Posts tagged - labour

Jeremy Corbyn lost, just ask the White Stripes

Like a footballer returning to Wembley with the World Cup, Jeremy Corbyn entered Parliament Tuesday, after losing an election, to the strains of stadium style chanting of the White Stripes “Seven Nation Army”, chanting his name. For the record, the White Stripes are the last real rock and roll band to chart anything, let alone seize popular music across the Atlantic in a way that would land that one tune into every stadium in the world. Jezza’s an Arsenal fan.

The Rolling Stone, rock and roll’s magazine of record, has a headline today reading “Goodbye, and Good Riddance, to Centrism”, but somehow misses the White Stripes angle. Matt Taibi, heir to Hunter S. Thompson, nonetheless is precise.

Our media priesthood reacted with near-universal horror at the election in Britain. We panned the result in which Labour, led by the despised Corbyn, took 261 seats and won 40 percent of the vote, Labour’s largest share since hallowed third-way icon Tony Blair won 40.7 percent in 2001.

Blair never had a football chant, let alone the White Stripes. He had Mr. D:Ream. Things can only get better. What better rock and roll writers might later categorize as the latest in “beige” brit pop, Blair’s victory song was a kind of pointless dance floor number that felt good at a rally. It all felt so real.

I never actually met Jeremy Corbyn. In three general elections, I met Tony Benn, Dennis Skinner, some other pretty hard core Old Labour grandees, but Corbyn never crossed my New Democrat Clintonian Third Way Blairite clique. We’d “hear” of Corbyn’s latest escapade, somewhere out at some protest with Ken Livingstone & George Galloway, list your favorite lefty caricature. Especially during Iraq.

Corbyn was not in the garden at Number 10 for the East Midlands Labour Party’s reception after the commons Iraq vote, at which I shook Tony Blair’s hand and said, “as the one American here, I want to say thank you.” Tony said “Thank you,” back, very sincerely. Jeremy Corbyn was never at the Strangers bar in the House of Commons yucking it up with the back benchers. Jeremy was the back of the backest bench.

Now, Jezza gets the best of all worlds. Doesn’t have to govern, has chants descend upon him, an army on the march singing the whole way, and can sit tight, to watch the Tories consume themselves. This, after two years of hand to hand trench warfare within the Labour Party descended upon Corbyn out of nowhere in spring, 2015. Before his name even was floated, I observed New Labour make its last fatal grasp at the neoliberal straws Taibi’s headline celebrates as over. Now, Corbyn has a White Stripes chant, in the House of Commons, and I suspect the Strangers Bar has a new regular. That’s where losers get a pint.



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How Labour unites to make Jeremy Corbyn UK Prime Minister

It's happening...

In 1997, Labour brought this Clintonista turnout expert across the pond to the East Midlands, because Labour had a turnout problem. A Trotsky bust staring me in the face at the Luton Labour Club concentrated the mind.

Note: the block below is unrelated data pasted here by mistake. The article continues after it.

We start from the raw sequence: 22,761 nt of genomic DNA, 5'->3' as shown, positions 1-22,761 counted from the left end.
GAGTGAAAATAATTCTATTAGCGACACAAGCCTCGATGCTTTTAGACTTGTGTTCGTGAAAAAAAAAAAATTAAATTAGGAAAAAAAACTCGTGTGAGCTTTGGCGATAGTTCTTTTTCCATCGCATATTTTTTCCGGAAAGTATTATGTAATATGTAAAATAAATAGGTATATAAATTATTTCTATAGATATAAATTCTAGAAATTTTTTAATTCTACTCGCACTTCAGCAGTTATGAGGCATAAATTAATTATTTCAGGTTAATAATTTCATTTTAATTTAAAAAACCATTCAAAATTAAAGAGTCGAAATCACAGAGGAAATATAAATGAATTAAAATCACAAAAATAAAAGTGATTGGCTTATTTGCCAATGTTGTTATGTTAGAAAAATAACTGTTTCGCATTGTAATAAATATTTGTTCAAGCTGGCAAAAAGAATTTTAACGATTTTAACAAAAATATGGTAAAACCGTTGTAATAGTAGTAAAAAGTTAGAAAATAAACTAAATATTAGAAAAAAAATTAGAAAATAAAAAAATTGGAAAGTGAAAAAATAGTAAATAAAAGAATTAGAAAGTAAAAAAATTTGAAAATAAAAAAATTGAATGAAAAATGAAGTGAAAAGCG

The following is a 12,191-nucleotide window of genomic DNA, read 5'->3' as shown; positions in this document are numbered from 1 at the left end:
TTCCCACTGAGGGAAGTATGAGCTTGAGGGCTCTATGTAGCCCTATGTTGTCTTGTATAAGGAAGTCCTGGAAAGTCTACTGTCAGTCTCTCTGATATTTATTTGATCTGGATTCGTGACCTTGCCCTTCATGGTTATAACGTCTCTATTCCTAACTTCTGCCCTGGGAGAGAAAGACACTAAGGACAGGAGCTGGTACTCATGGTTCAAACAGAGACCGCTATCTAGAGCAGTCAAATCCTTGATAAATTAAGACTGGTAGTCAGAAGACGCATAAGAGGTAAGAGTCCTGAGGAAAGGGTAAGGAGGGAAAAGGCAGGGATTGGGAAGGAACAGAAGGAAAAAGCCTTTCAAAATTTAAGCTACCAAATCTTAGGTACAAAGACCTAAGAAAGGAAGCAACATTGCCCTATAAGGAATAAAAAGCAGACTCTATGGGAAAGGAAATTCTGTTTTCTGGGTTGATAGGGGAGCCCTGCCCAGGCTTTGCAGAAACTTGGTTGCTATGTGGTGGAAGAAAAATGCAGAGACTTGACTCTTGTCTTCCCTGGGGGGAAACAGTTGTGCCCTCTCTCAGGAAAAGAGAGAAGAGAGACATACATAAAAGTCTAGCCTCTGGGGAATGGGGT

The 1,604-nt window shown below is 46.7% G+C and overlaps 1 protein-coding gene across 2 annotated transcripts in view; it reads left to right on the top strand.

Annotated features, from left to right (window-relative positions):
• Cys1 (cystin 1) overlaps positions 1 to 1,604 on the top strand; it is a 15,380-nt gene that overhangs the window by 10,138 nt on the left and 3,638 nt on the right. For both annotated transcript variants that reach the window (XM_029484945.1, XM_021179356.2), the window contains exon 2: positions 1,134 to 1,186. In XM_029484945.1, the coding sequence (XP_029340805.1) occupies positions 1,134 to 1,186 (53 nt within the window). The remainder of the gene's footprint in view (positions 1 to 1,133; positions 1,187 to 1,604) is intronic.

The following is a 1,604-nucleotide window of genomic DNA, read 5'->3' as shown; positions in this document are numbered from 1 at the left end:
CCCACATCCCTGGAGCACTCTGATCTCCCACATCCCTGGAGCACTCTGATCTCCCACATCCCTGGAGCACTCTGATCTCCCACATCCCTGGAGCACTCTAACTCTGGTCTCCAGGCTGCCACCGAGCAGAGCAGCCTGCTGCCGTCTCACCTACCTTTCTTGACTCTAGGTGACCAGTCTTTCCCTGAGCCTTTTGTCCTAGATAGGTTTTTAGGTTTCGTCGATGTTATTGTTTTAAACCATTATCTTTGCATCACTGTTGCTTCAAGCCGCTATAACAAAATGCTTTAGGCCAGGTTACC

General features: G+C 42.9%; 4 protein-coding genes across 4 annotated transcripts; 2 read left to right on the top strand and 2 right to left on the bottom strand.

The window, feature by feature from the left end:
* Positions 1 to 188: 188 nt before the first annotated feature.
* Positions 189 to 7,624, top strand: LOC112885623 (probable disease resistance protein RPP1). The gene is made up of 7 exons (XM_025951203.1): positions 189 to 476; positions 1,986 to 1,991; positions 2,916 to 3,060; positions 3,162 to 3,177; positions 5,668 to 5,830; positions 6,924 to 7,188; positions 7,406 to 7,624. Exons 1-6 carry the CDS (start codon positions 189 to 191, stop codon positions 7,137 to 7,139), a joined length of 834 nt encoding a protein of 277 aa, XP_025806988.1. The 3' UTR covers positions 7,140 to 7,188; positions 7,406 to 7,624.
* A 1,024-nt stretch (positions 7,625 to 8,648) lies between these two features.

East Midlands Labour Party Regional Director Roy Kennedy wanted to show me the remnants of Old Labour that New Labour had just defeated, and Luton Labour Club was a stop on my museum tour. Bookshelves filled with Marxist-Leninist volumes floor to ceiling. Dust aroma. Piles of unread treatises. The works. (A nice preview to my next stop in 1997 right after the election, Armenia, but that’s another story…). New Labour derided the likes of Luton Labour Club as “the Trots”, and there was really nothing to rebut that slur in their musty attic.

Labour had a key seat to win in Luton North in 1997, which we did, where Kelvin Hopkins still sits. Luton North is now a safe Labour seat, which Hopkins will win again this June, twenty years later. Hopkins was one of the barely achieved 35 votes that first placed Jeremy Corbyn on the ballot in 2015 to be Labour Leader. Hopkins is now one of Corbyn’s closest allies. Kelvin Hopkins also campaigned for Brexit. For this political moment, it’s hard to find a better Labour candidate than Kelvin Hopkins, who first arrived at Westminster in 1997 because Luton’s “Trots” stayed on side, and voted New Labour.

Trots staying home was the only way Tony Blair could fail to win Downing Street in 1997. Today, New Labour staying home is starting to feel like the most shameful way Jeremy Corbyn fails to win Number 10. History may have passed them by, but “Trots” certainly knew New Labour was Thatcherism’s greatest achievement, and the disaster that would ensue. Old Labour voted New Labour anyway, because even a neoliberal surrendering to the market like Tony Blair in 1997 was better than a Tory.

Jeremy Corbyn was one of those “Trots” in 1997, and in 2017 has survived two vicious leadership elections to seize Labour by both landslides. When New Labour stood this victorious over Old Labour in 1997, the “Trots” came along. Reluctantly, yes. Many of them today say “I told you so,” very loudly.

labourleadsthewaylordsWhat is New Labour doing now? They must seize this moment and make Jeremy Corbyn prime minister. In these anti-establishment times, there is no one on earth more loathed by the establishment than Corbyn, except perhaps Bernie Sanders. Trump, Brexit, LePen, are the negative sides of the current movement. Corbyn, as Labour Leader, can prove there’s a positive side to the world’s frisky mood. Britain, for the next 5 weeks, is now the tip of that anti-establishment wave. Will it crest and fall the way Hunter S. Thompson saw the 60’s roll back from his Las Vegas hotel room? Or will it roll on? That is New Labour’s decision.